Tuesday, September 26, 2006

Pairing can make you stupid...

Pretty much everyone has heard of or tried pair programming. I personally have found it to be quite valuable. One very interesting thing I was reminded of when watching some people on my team do some pairing is how dumb pair programming makes the typer. Conversely, it also makes the watcher (don't know what it's really called) considerably smarter.

I can vividly remember pairing with someone much smarter than me on a transaction logging system a few years back and noticing this effect. When he was typing, I was always coming up with the cool ideas. Of course it's not always an intelligence thing. Around the office I have noticed multiple pairs demonstrate this. The typer becomes dump. The non-typers make excellent judgments and decisions.

I think the obvious explanation for this is just how much energy we put into things like typing, picking variable names, formatting, etc... I've often joked that we should hire secretaries with a little programming knowledge for each programmer.

Has anyone else out there noticed this? Is their anything to be gained from this observation? Or am I completely off base.

Performance Tuning with Thread Dumps

As a follow on to my earlier tuning blog I whipped up a quick sample to make the Performance tuning with Thread dumps point clearer (see my previous blog). Take a look at the following code and make a guess at what you think the slowest part of the code is and why.

package softwareandstuff.performance;

import java.util.ArrayList;
import java.util.List;
import java.util.Random;

public class SomethingToRun {

public void run() {
List stuff = new ArrayList();
Random r = new Random();
long total = 0;
long count = 0;
while (true) {
long start = System.currentTimeMillis();
String s = " " + r.nextInt() + " " + r.nextInt();

for (int i = 0; i < i =" 0;" 1000 ="="">

On my slow computer it took around 43 seconds per 1000.

Now use jps to find out what process id the little app has and do a "kill -3 " 10 to 20 times fast in succession.

Note: jps requires jdk1.5 to be installed. Figure out how to use task manager in windows or ps on unix based platforms if you are not on jdk1.5

steve:~ steve$ jps

7595 Jps
7594 SomethingToRun
7440 startup.jar

steve:~ steve$ kill -3 7594

Note: See the following link for more on how to do thread dumps and what they are A little on thread dumps

Should see something like the following:

Signal Dispatcher" daemon prio=9 tid=0x005098d0 nid=0x1820a00 waiting on condition [0x00000000..0x00000000]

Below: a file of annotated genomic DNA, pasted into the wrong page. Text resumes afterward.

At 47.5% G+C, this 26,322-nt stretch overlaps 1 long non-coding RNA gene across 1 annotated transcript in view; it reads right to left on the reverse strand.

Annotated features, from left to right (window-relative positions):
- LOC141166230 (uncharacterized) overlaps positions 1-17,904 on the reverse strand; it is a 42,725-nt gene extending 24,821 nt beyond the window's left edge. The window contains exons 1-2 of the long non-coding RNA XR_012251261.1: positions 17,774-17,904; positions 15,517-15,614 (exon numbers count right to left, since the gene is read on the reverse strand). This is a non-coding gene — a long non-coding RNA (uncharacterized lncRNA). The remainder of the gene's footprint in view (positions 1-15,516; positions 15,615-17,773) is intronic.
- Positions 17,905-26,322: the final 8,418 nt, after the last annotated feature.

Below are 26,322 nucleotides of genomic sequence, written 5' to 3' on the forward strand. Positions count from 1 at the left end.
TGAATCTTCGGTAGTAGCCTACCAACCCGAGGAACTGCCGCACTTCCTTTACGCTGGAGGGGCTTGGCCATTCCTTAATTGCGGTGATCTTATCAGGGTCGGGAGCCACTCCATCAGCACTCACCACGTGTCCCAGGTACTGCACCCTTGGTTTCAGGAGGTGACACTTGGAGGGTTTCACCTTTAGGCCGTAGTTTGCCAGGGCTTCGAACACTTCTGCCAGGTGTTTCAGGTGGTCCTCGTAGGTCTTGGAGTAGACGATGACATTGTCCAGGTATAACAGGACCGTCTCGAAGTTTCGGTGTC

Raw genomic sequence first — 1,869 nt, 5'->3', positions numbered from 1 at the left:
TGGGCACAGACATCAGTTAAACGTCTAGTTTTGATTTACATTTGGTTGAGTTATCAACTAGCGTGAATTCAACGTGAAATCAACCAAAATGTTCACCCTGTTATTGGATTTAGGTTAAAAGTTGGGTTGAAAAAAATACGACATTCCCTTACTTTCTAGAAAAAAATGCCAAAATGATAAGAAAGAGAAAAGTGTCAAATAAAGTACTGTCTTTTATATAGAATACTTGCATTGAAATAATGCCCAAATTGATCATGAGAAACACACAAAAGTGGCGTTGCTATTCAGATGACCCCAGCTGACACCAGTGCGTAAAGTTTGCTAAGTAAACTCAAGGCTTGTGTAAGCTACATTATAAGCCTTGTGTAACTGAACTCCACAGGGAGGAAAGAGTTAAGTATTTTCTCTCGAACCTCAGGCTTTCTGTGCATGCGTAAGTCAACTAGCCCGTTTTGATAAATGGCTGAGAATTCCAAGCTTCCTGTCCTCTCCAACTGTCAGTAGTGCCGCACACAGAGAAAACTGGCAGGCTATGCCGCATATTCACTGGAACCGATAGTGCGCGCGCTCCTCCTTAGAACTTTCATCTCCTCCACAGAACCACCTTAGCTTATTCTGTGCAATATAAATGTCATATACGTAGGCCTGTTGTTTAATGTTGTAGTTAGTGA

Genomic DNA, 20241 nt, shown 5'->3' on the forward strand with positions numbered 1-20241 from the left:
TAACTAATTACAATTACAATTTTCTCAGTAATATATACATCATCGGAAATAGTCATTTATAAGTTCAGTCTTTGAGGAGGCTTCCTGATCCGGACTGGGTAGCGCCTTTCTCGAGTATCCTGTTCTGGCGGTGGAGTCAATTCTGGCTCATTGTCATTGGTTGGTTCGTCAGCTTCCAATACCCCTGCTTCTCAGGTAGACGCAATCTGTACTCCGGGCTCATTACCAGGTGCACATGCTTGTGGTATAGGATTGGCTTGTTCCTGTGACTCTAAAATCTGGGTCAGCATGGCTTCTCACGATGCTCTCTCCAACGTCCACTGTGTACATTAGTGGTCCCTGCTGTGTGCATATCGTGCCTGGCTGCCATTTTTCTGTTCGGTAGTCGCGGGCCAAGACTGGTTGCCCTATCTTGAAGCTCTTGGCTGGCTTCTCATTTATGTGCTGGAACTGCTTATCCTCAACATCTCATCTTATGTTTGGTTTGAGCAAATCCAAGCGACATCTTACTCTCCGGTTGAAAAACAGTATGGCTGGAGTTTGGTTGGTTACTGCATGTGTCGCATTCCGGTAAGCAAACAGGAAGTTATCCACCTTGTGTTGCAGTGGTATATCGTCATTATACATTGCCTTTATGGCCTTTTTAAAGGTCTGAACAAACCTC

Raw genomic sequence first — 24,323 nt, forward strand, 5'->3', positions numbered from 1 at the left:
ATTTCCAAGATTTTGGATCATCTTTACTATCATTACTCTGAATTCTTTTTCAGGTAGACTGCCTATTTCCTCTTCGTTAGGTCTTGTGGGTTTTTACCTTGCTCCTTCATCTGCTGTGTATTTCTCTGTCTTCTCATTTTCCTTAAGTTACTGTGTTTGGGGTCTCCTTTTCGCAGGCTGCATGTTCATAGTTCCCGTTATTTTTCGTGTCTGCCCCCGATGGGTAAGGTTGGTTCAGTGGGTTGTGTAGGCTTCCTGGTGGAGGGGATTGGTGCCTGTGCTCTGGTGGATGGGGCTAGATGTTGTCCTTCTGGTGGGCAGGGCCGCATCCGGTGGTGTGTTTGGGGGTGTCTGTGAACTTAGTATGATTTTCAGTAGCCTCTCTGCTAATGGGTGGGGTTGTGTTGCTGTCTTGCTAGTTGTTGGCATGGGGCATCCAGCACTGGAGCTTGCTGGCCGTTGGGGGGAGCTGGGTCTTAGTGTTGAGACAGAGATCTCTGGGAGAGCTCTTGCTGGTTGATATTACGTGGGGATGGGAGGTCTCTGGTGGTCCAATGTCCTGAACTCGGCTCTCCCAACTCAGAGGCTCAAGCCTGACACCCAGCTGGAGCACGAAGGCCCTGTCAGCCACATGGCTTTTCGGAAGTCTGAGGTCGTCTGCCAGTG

"Finalizer" daemon prio=8 tid=0x00509030 nid=0x180fc00 in Object.wait() [0xf0a04000..0xf0a04ab0]
at java.lang.Object.wait(Native Method)
- waiting on <0x266101e0> (a java.lang.ref.ReferenceQueue$Lock)
at java.lang.ref.ReferenceQueue.remove(ReferenceQueue.java:116)
- locked <0x266101e0> (a java.lang.ref.ReferenceQueue$Lock)
at java.lang.ref.ReferenceQueue.remove(ReferenceQueue.java:132)
at java.lang.ref.Finalizer$FinalizerThread.run(Finalizer.java:159)

"Reference Handler" daemon prio=10 tid=0x00508c40 nid=0x180ec00 in Object.wait() [0xf0983000..0xf0983ab0]
at java.lang.Object.wait(Native Method)
- waiting on <0x26610260> (a java.lang.ref.Reference$Lock)
at java.lang.Object.wait(Object.java:474)
at java.lang.ref.Reference$ReferenceHandler.run(Reference.java:116)
- locked <0x26610260> (a java.lang.ref.Reference$Lock)

"main" prio=5 tid=0x005013b0 nid=0x1804600 runnable [0xf07ff000..0xf08002c0]
at softwareandstuff.performance.SomethingToRun.run(SomethingToRun.java:25)
at softwareandstuff.performance.SomethingToRun.main(SomethingToRun.java:36)

"VM Thread" prio=9 tid=0x00508460 nid=0x1803c00 runnable

Note: ignore any thread that is in Object.wait() for now. In fact, searching on runnable is usually your best bet for skipping to the things that are interesting from a performance perspective.

My guess is what you will see is that a decent percentage of the time is spent in the remove call. hmmm, wonder why that is. Now go look at the implementation of remove on an ArrayList and it will all be clear. Now try using a linked list instead. For me that dropped it down to 6 seconds per 1000.

busy today but more to come...

Saturday, September 23, 2006

Performance Tuning Tips for Java - No tools required

Over the years I've developed a simple methodology for doing performance tuning. To tell the truth, I didn't even know it was a methodology until I realized that whenever people said "The software is slow!" I always responded with the same actions. In this article I'm going to talk about what I now fondly call, "Performance tuning by Steve" (Can you tell I've seen one to many infomercials in my day?)

First things first: